Annapolis Summer Garden Theatre’s production of Head Over Heels is a colorful, musical celebration of love in all its forms. The 2018 musical, adapted by James Magruder with original book by Jeff Whitty, puts together Sir Philip Sidney’s Elizabethan comedy The Countess of Pembroke’s Arcadia with songs from the ’80s all-female band The Go-Go’s. Directed by Mark Briner and choreographed by Becca Vourvoulas, it features cross-dressing, same-sex love, and non-binary characters for great comic effect, while also giving plenty to think about.
Sean Garcia plays Basilius, king of Arcadia with great comic desperation. Trying to avoid telling his family of the prophecies that will forever change the kingdom, he sends them on a mad quest, showing his franticness in “Get Up and Go.” In “Lust to Love” he reveals how far he is willing to go to save himself. Traci Denhardt plays the queen Gynecia with cunning, trying to worm the truth out of Basilius. Their “duet” of sorts in “This Old Feeling” shows their passions, and they let loose their feelings in “Heaven Is a Place on Earth.” Denhardt gives a powerful performance near the end, wanting to make Arcadia a place where everyone “can be their best selves.”
Sarah Johansen gives wonderful comic timing to Pamela, eldest daughter of Basilius and Gynecia. In “Beautiful” she sings of being perfect, and later comically condescendingly explains a poetic term. In “How Much More” she tears up the cushions on a bed and chases the other performers around the stage. Reciting a poem revealing her inclinations, she leaves out the “naughty bits.” She also has a nice emotional range, singing with Mopsa (Ally Baca) in “Automatic Rainy Day” of the (temporary) end of their friendship and passionately twirling with Baca in “Turn to You” when they make up.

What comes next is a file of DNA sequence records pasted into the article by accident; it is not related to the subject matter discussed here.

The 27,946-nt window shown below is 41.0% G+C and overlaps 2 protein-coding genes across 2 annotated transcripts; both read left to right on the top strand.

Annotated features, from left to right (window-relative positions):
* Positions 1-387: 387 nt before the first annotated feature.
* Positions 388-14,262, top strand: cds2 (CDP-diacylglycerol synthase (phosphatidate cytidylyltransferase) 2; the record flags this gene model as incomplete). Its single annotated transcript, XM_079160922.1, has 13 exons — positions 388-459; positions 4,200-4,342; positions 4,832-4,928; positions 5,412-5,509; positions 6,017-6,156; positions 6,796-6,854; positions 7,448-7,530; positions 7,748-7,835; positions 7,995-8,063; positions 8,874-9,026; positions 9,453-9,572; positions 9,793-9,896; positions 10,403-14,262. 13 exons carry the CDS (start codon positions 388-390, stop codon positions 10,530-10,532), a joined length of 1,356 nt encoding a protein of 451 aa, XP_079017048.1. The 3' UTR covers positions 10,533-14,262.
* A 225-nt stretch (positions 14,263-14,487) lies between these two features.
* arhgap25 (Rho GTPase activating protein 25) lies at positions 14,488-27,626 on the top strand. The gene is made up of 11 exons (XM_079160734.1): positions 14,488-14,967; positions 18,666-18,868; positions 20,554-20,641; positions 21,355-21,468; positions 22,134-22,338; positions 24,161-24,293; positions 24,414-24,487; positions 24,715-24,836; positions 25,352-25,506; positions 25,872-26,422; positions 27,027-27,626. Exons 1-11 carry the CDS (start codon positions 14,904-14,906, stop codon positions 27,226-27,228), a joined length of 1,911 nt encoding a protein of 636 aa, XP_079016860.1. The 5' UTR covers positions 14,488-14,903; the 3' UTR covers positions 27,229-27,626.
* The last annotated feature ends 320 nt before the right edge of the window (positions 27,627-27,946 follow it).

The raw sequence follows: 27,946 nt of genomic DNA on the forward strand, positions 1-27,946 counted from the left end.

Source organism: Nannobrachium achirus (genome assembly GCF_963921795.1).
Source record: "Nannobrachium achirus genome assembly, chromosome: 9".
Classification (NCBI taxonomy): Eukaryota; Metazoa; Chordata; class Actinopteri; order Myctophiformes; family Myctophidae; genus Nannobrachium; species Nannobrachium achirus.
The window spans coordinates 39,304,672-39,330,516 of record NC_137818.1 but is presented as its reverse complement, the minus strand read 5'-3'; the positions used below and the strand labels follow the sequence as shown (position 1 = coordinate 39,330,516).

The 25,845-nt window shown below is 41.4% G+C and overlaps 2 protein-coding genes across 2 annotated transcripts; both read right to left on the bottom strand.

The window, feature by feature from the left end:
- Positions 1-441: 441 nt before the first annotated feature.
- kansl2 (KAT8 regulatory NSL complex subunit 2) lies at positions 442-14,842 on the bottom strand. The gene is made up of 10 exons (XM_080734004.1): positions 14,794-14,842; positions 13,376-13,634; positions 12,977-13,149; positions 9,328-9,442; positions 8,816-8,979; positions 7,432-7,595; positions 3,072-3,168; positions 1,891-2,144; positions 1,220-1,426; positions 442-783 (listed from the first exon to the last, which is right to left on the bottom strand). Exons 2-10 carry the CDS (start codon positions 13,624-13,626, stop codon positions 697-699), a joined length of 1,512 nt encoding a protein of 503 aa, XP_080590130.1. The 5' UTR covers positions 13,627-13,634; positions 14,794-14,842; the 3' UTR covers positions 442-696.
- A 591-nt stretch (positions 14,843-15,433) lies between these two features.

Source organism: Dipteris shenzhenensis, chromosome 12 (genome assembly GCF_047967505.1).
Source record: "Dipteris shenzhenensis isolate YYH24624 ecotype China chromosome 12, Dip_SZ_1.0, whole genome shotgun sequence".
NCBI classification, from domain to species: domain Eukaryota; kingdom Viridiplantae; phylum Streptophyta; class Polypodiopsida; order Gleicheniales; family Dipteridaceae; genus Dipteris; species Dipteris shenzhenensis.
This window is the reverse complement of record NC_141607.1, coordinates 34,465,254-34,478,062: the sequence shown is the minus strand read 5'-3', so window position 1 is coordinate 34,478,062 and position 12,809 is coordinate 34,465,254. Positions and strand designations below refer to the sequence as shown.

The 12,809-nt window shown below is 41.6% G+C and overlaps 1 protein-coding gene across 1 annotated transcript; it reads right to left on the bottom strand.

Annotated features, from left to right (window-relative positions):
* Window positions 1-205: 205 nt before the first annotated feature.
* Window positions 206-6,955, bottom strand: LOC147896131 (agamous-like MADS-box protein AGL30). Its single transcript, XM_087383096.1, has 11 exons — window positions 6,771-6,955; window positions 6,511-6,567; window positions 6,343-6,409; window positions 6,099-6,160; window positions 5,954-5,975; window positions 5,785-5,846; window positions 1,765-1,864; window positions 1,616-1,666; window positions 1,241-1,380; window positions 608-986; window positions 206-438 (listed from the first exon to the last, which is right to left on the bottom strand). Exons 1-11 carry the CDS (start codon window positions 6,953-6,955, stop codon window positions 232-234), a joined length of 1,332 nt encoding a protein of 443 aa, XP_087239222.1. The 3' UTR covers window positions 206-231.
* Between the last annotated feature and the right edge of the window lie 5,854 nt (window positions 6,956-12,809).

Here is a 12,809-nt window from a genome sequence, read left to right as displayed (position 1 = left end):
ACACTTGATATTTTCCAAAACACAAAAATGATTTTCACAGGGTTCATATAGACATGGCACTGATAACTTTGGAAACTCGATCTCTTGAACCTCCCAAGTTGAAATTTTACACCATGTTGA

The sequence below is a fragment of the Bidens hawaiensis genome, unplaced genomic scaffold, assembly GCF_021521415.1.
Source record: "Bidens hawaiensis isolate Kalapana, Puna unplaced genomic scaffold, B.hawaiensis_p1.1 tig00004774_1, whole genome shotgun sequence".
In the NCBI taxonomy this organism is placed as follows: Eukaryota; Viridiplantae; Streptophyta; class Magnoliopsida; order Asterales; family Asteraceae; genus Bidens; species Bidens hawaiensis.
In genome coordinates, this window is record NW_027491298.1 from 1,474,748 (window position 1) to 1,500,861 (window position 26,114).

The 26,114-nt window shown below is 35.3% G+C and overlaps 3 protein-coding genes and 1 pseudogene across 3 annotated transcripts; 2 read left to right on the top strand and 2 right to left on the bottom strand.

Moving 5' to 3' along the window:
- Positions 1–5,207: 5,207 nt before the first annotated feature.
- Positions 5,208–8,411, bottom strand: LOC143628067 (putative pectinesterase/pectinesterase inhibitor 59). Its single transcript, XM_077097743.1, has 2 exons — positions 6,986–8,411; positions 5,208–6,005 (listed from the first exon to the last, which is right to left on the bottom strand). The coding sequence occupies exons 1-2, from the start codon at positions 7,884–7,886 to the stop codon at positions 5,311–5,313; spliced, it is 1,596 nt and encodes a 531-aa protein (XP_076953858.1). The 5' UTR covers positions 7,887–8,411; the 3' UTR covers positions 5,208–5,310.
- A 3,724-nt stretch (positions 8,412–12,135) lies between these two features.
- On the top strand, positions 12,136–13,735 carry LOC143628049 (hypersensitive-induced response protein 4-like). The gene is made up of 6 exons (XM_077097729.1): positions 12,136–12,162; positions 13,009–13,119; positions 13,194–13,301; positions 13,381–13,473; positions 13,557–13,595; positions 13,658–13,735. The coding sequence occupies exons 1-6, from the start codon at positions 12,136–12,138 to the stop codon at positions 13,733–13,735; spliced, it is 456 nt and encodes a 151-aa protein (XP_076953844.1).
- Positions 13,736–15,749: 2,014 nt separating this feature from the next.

Ally Baca plays the handmaiden Mopsa with great strength. She tries to get Johansen to reveal her true feelings, only to lead to the angry “Automatic Rainy Day.” She sings longingly in “Vacation” of the one she loves.
Geneva Croteau gives a youthful innocence to youngest daughter Philoclea. In “Good Girl” she sings of wanting to make everyone love her, even if that means giving up her own dreams. She fills “Here You Are” with deep emotion, having just endured a terrible tragedy. In “Our Lips Are Sealed,” she joyfully sings of keeping a secret, while “Head Over Heels” is her celebration of love.
Matthew Rigby plays the shepherd Musidorous with excellent comic chops. In love with Philoclea, he begins “Mad About You” singing the Ensemble’s part under his breath, as no one supports him. When emotional, he speaks in an unintelligible version of Elizabethan English the other characters call “shepherd’s speech.” Dressing in Amazonian women’s warrior garb to pursue Philoclea, he finds himself the object of desire of nearly everyone in the royal court, leading to hilarious moments.
Hunter Aldridge plays Dametas, Basilius’ viceroy, with a quiet strength, giving unheeded good advice to the king and trying to save Arcadia from the prophecies.